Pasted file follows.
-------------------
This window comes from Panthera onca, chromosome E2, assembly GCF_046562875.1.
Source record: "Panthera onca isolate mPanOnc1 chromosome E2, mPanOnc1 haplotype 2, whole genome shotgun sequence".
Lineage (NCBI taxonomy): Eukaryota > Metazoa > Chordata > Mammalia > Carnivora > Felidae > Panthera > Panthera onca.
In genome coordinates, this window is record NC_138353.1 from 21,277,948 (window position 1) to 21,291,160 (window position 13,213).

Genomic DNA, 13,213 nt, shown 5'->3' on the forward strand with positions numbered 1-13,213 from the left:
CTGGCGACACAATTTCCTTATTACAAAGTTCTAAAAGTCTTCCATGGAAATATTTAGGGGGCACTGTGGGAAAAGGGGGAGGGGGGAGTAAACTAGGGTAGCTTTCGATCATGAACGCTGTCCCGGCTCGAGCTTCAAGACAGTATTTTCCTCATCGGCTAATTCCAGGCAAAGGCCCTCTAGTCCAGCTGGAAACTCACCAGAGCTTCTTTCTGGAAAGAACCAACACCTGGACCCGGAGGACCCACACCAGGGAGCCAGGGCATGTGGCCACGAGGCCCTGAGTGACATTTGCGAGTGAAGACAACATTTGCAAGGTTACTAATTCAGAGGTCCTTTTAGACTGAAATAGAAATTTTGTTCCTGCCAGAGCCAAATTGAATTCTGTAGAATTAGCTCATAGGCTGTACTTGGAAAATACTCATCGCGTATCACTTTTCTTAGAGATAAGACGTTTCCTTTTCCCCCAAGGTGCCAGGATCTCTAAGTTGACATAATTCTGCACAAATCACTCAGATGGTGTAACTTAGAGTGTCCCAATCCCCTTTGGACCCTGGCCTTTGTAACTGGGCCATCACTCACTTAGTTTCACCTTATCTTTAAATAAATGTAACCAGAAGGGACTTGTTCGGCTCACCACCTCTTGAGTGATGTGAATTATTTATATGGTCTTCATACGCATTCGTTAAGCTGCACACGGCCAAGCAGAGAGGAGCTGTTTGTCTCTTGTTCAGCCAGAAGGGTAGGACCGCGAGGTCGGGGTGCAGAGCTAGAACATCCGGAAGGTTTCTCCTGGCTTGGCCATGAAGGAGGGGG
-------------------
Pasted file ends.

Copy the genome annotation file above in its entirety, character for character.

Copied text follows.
This window comes from Panthera onca, chromosome E2, assembly GCF_046562875.1.
Source record: "Panthera onca isolate mPanOnc1 chromosome E2, mPanOnc1 haplotype 2, whole genome shotgun sequence".
Lineage (NCBI taxonomy): Eukaryota > Metazoa > Chordata > Mammalia > Carnivora > Felidae > Panthera > Panthera onca.
In genome coordinates, this window is record NC_138353.1 from 21,277,948 (window position 1) to 21,291,160 (window position 13,213).

Genomic DNA, 13,213 nt, shown 5'->3' on the forward strand with positions numbered 1-13,213 from the left:
CTGGCGACACAATTTCCTTATTACAAAGTTCTAAAAGTCTTCCATGGAAATATTTAGGGGGCACTGTGGGAAAAGGGGGAGGGGGGAGTAAACTAGGGTAGCTTTCGATCATGAACGCTGTCCCGGCTCGAGCTTCAAGACAGTATTTTCCTCATCGGCTAATTCCAGGCAAAGGCCCTCTAGTCCAGCTGGAAACTCACCAGAGCTTCTTTCTGGAAAGAACCAACACCTGGACCCGGAGGACCCACACCAGGGAGCCAGGGCATGTGGCCACGAGGCCCTGAGTGACATTTGCGAGTGAAGACAACATTTGCAAGGTTACTAATTCAGAGGTCCTTTTAGACTGAAATAGAAATTTTGTTCCTGCCAGAGCCAAATTGAATTCTGTAGAATTAGCTCATAGGCTGTACTTGGAAAATACTCATCGCGTATCACTTTTCTTAGAGATAAGACGTTTCCTTTTCCCCCAAGGTGCCAGGATCTCTAAGTTGACATAATTCTGCACAAATCACTCAGATGGTGTAACTTAGAGTGTCCCAATCCCCTTTGGACCCTGGCCTTTGTAACTGGGCCATCACTCACTTAGTTTCACCTTATCTTTAAATAAATGTAACCAGAAGGGACTTGTTCGGCTCACCACCTCTTGAGTGATGTGAATTATTTATATGGTCTTCATACGCATTCGTTAAGCTGCACACGGCCAAGCAGAGAGGAGCTGTTTGTCTCTTGTTCAGCCAGAAGGGTAGGACCGCGAGGTCGGGGTGCAGAGCTAGAACATCCGGAAGGTTTCTCCTGGCTTGGCCATGAAGGAGGGGG